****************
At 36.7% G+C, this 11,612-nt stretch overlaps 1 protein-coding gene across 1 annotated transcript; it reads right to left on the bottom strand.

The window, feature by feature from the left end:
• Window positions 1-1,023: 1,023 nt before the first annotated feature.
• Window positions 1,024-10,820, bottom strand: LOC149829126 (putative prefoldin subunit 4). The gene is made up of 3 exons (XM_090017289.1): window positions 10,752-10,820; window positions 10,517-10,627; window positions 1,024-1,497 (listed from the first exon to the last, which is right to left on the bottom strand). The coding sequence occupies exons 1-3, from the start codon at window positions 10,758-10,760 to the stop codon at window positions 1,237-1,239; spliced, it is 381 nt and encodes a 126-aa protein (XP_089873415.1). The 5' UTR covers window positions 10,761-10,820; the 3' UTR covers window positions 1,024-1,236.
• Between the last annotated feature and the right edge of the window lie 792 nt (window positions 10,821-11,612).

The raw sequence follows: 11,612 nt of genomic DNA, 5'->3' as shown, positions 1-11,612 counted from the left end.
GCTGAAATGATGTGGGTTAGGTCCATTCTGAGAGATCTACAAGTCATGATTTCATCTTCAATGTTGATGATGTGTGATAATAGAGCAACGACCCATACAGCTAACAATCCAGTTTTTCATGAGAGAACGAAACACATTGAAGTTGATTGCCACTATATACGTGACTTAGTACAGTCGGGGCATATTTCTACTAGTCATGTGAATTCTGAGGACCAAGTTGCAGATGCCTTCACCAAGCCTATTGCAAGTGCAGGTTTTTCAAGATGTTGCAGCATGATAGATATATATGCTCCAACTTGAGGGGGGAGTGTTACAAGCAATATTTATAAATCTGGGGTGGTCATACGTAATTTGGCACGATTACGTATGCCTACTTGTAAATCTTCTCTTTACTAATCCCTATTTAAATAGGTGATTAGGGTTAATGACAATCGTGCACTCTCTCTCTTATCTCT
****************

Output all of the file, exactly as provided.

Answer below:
At 36.7% G+C, this 11,612-nt stretch overlaps 1 protein-coding gene across 1 annotated transcript; it reads right to left on the bottom strand.

The window, feature by feature from the left end:
• Window positions 1-1,023: 1,023 nt before the first annotated feature.
• Window positions 1,024-10,820, bottom strand: LOC149829126 (putative prefoldin subunit 4). The gene is made up of 3 exons (XM_090017289.1): window positions 10,752-10,820; window positions 10,517-10,627; window positions 1,024-1,497 (listed from the first exon to the last, which is right to left on the bottom strand). The coding sequence occupies exons 1-3, from the start codon at window positions 10,758-10,760 to the stop codon at window positions 1,237-1,239; spliced, it is 381 nt and encodes a 126-aa protein (XP_089873415.1). The 5' UTR covers window positions 10,761-10,820; the 3' UTR covers window positions 1,024-1,236.
• Between the last annotated feature and the right edge of the window lie 792 nt (window positions 10,821-11,612).

The raw sequence follows: 11,612 nt of genomic DNA, 5'->3' as shown, positions 1-11,612 counted from the left end.
GCTGAAATGATGTGGGTTAGGTCCATTCTGAGAGATCTACAAGTCATGATTTCATCTTCAATGTTGATGATGTGTGATAATAGAGCAACGACCCATACAGCTAACAATCCAGTTTTTCATGAGAGAACGAAACACATTGAAGTTGATTGCCACTATATACGTGACTTAGTACAGTCGGGGCATATTTCTACTAGTCATGTGAATTCTGAGGACCAAGTTGCAGATGCCTTCACCAAGCCTATTGCAAGTGCAGGTTTTTCAAGATGTTGCAGCATGATAGATATATATGCTCCAACTTGAGGGGGGAGTGTTACAAGCAATATTTATAAATCTGGGGTGGTCATACGTAATTTGGCACGATTACGTATGCCTACTTGTAAATCTTCTCTTTACTAATCCCTATTTAAATAGGTGATTAGGGTTAATGACAATCGTGCACTCTCTCTCTTATCTCT